Say It With Me: “It’s In the Visual & Accessible Syllabus!”

Concurrent Session 7
Streamed Session

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Session Materials

Brief Abstract

The syllabus communicates critical information students need to revisit throughout the semester.   This presentation provides an overview of how an academic department and an instructional designer developed a visual and accessible syllabus template.  This presentation will also offer tips on developing an engaging, visual and accessible, student-centered syllabus document. 

Extended Abstract

The syllabus document is the first opportunity an instructor has in a course to grab and direct a student’s interest and attention.  Some institutions require that students have access to the syllabus at the time of registration.  The syllabus usually provides an instructor an opportunity to build presence and set the tone for the course.  Most importantly, the syllabus communicates critical information and expectations students need to revisit throughout the semester to stay informed and promote their success in the course.  Throughout the semester, faculty usually find themselves reminding students when answering questions, “It’s in the Syllabus!”  Most research related to syllabus documents involve syllabus length and essential elements of a good syllabus.  When developing syllabus templates, faculty grow concerned that syllabus documents become too lengthy.  Research regarding student feedback on longer syllabus documents has helped to alleviate concerns.  Students perceive instructors who use longer syllabus documents as better prepared and organized.  Hence, faculty recognize that a longer syllabus may be necessary as a way to provide detailed course information and build their credibility with students.  Additionally, faculty also recognize that longer syllabus documents may be more challenging for students to navigate and quickly find critical information.  Therefore, alleviation of faculty concerns regarding longer syllabus documents is short-lived and so is their use of the phrase, “It’s in the Syllabus!” 

Looking to address the challenges created by the paradox of the longer syllabus document and reduce faculty use of the phrase, “It’s in the Syllabus,” an academic department at a large, two-year college worked with an instructional designer to develop a master syllabus template.  The goals of the academic department and instructional designer were to develop a master syllabus template to ensure all department syllabi were consistent in their presentation of critical information, easy to navigate, easy to implement by roughly 50 faculty with varying levels of technical ability, accessible, and incorporated appropriate visual cues to reduce faculty from using special formatted text such as underline, ALL CAPS, or red colored text.  This presentation will provide an overview of how an academic department frustrated with their uninspiring and lackluster syllabus documents collaborated with an instructional designer to design and develop a visual and accessible master syllabus template that students would want to read, and review throughout the semester.  Most importantly, it was important to all those involved that the visual and accessible syllabus template design was rooted in accessibility, institutional policy, and universal design.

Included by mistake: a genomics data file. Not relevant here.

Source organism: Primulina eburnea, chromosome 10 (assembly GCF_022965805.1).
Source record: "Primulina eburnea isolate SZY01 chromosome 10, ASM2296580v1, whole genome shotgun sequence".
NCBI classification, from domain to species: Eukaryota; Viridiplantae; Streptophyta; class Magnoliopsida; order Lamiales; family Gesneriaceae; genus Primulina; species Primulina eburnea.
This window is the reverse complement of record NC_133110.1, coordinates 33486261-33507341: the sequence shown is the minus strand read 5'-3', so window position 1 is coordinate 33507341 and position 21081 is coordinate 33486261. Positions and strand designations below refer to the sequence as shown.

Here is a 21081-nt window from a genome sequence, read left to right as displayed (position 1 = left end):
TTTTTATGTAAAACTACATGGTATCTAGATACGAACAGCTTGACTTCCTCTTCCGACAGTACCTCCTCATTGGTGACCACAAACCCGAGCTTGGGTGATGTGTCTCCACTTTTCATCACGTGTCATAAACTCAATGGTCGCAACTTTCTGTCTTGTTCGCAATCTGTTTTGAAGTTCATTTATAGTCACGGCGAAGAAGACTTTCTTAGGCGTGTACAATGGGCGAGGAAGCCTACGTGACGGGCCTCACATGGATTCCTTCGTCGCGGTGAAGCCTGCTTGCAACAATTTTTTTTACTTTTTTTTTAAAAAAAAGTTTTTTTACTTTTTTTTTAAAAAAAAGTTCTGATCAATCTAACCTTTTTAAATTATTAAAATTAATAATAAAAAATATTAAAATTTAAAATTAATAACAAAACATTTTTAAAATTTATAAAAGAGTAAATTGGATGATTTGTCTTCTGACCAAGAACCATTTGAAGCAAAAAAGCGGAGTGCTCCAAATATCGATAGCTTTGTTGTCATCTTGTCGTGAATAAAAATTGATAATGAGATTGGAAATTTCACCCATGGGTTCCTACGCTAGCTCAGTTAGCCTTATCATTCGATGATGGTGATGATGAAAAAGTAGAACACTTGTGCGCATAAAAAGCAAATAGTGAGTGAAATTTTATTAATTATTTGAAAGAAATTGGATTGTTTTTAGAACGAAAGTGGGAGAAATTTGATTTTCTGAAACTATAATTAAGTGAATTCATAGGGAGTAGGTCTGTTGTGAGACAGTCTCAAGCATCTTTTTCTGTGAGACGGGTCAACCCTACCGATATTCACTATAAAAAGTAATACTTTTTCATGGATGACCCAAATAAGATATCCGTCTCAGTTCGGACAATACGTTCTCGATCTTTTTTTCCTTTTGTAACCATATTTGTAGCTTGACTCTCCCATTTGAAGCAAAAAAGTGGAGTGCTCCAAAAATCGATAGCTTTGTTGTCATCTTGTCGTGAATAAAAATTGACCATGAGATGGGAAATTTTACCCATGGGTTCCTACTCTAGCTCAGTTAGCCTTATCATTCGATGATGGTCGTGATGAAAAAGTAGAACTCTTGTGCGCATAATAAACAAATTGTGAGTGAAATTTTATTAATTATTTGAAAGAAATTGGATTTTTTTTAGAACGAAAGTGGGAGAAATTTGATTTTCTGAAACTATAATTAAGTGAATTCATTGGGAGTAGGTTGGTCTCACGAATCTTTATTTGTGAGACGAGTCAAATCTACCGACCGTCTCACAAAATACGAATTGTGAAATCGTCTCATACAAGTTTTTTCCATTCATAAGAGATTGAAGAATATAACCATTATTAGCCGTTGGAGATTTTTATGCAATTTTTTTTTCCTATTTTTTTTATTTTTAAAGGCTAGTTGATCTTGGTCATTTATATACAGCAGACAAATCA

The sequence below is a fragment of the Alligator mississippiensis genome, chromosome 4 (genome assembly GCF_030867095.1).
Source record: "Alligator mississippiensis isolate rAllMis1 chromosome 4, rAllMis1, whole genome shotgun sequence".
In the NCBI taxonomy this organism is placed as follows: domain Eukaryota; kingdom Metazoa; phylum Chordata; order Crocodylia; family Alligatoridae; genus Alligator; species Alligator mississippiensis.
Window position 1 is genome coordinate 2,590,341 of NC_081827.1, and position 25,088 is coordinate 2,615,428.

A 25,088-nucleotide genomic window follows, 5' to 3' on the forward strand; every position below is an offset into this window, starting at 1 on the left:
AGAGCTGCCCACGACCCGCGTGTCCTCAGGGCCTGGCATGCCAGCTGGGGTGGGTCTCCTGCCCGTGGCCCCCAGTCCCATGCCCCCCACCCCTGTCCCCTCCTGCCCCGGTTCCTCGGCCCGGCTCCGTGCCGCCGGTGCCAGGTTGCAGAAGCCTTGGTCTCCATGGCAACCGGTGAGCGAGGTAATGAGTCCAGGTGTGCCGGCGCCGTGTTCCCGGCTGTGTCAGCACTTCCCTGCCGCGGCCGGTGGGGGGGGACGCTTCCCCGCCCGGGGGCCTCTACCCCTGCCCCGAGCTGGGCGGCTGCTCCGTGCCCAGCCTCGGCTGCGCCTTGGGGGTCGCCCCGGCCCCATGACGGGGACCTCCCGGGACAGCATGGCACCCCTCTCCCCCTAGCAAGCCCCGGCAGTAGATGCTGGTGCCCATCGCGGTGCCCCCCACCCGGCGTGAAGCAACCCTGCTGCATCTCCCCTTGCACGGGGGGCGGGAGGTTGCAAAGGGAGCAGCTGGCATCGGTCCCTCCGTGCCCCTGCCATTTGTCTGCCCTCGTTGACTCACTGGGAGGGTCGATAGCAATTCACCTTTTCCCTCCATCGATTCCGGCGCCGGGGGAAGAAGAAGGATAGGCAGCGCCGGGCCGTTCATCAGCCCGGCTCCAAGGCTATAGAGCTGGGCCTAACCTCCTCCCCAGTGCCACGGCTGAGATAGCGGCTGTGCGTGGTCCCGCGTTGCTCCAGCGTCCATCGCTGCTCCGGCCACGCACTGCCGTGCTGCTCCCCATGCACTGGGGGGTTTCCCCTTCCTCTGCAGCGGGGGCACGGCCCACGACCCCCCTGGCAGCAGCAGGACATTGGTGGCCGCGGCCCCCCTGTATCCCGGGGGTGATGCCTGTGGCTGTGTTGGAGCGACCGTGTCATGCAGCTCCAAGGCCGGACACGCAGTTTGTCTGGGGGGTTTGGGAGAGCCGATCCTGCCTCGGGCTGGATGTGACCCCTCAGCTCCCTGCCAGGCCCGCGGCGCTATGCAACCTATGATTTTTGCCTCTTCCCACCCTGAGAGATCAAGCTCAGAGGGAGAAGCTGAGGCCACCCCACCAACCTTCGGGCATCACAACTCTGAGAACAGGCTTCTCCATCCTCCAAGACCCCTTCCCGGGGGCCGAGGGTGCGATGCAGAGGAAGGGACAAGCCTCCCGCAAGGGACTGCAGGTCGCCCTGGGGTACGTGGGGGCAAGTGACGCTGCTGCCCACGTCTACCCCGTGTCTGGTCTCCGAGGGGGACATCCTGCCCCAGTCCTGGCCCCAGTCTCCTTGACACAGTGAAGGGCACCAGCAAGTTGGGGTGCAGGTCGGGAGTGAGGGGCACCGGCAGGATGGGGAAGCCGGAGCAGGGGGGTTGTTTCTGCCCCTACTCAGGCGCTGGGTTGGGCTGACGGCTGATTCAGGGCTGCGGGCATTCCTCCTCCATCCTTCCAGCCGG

This project to develop a master visual and accessible syllabus template was conducted in three phases.  In the first phase, a faculty committee identified critical information that the template required, the organization of syllabus content, and the minimal visual cues required for the template.  During the first phase, an instructional designer helped the faculty committee develop and pilot the first draft of the visual and accessible syllabus template. During this phase, most of the feedback on how to improve the syllabus template came from faculty.  In the second phase of this project, the faculty committee nominated several faculty to pilot the second draft of the visual and accessible syllabus template in their courses.  During this phase the instructional designer received both faculty and student feedback on how to further improve the visual and accessible syllabus template.  During the third and final phase of this project, the entire academic department adopted and deployed the visual and accessible syllabus document in their respective courses.  During this last phase faculty and student feedback was collected in several courses to further improve the visual and accessible syllabus template.      

During this conference presentation, attendees will be provided with preliminary insights from faculty and students that led to continuous improvement of the visual and accessible syllabus template.  Most importantly, attendees will be provided with an example of a visual and accessible syllabus template, tips and tricks for personalizing the visual and accessible syllabus template, and key universal tools available to measure and fix accessibility errors. Lastly, the presentation will discuss how employing a visual syllabus template helps to reduce faculty workload and effort in creating effective syllabus documents and the use of the phrase, “It’s in the Syllabus!”  The presentation agenda follows.

Presentation agenda:

  • Introduction (5 minutes)

  • Conduct a one-word chat poll: Provide one word in the chat to describe your syllabus document (5 minutes)

  • Main Presentation (30 minutes)

  • Questions (5 minutes)